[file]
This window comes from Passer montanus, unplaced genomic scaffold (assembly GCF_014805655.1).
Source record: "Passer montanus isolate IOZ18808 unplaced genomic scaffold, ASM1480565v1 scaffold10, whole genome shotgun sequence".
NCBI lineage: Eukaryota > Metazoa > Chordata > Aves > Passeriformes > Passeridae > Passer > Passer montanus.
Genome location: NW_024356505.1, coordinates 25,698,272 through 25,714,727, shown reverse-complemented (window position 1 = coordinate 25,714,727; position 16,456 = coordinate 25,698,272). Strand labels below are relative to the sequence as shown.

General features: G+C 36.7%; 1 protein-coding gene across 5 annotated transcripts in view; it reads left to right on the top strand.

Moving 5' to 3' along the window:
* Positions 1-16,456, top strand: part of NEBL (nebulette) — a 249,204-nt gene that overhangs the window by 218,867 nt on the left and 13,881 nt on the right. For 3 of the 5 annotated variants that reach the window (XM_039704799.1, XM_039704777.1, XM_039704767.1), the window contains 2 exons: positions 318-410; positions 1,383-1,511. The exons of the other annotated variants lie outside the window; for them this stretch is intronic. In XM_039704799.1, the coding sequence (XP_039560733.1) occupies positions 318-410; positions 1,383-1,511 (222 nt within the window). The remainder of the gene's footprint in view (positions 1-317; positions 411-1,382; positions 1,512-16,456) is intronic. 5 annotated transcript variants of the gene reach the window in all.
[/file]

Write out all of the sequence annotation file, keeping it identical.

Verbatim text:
This window comes from Passer montanus, unplaced genomic scaffold (assembly GCF_014805655.1).
Source record: "Passer montanus isolate IOZ18808 unplaced genomic scaffold, ASM1480565v1 scaffold10, whole genome shotgun sequence".
NCBI lineage: Eukaryota > Metazoa > Chordata > Aves > Passeriformes > Passeridae > Passer > Passer montanus.
Genome location: NW_024356505.1, coordinates 25,698,272 through 25,714,727, shown reverse-complemented (window position 1 = coordinate 25,714,727; position 16,456 = coordinate 25,698,272). Strand labels below are relative to the sequence as shown.

General features: G+C 36.7%; 1 protein-coding gene across 5 annotated transcripts in view; it reads left to right on the top strand.

Moving 5' to 3' along the window:
* Positions 1-16,456, top strand: part of NEBL (nebulette) — a 249,204-nt gene that overhangs the window by 218,867 nt on the left and 13,881 nt on the right. For 3 of the 5 annotated variants that reach the window (XM_039704799.1, XM_039704777.1, XM_039704767.1), the window contains 2 exons: positions 318-410; positions 1,383-1,511. The exons of the other annotated variants lie outside the window; for them this stretch is intronic. In XM_039704799.1, the coding sequence (XP_039560733.1) occupies positions 318-410; positions 1,383-1,511 (222 nt within the window). The remainder of the gene's footprint in view (positions 1-317; positions 411-1,382; positions 1,512-16,456) is intronic. 5 annotated transcript variants of the gene reach the window in all.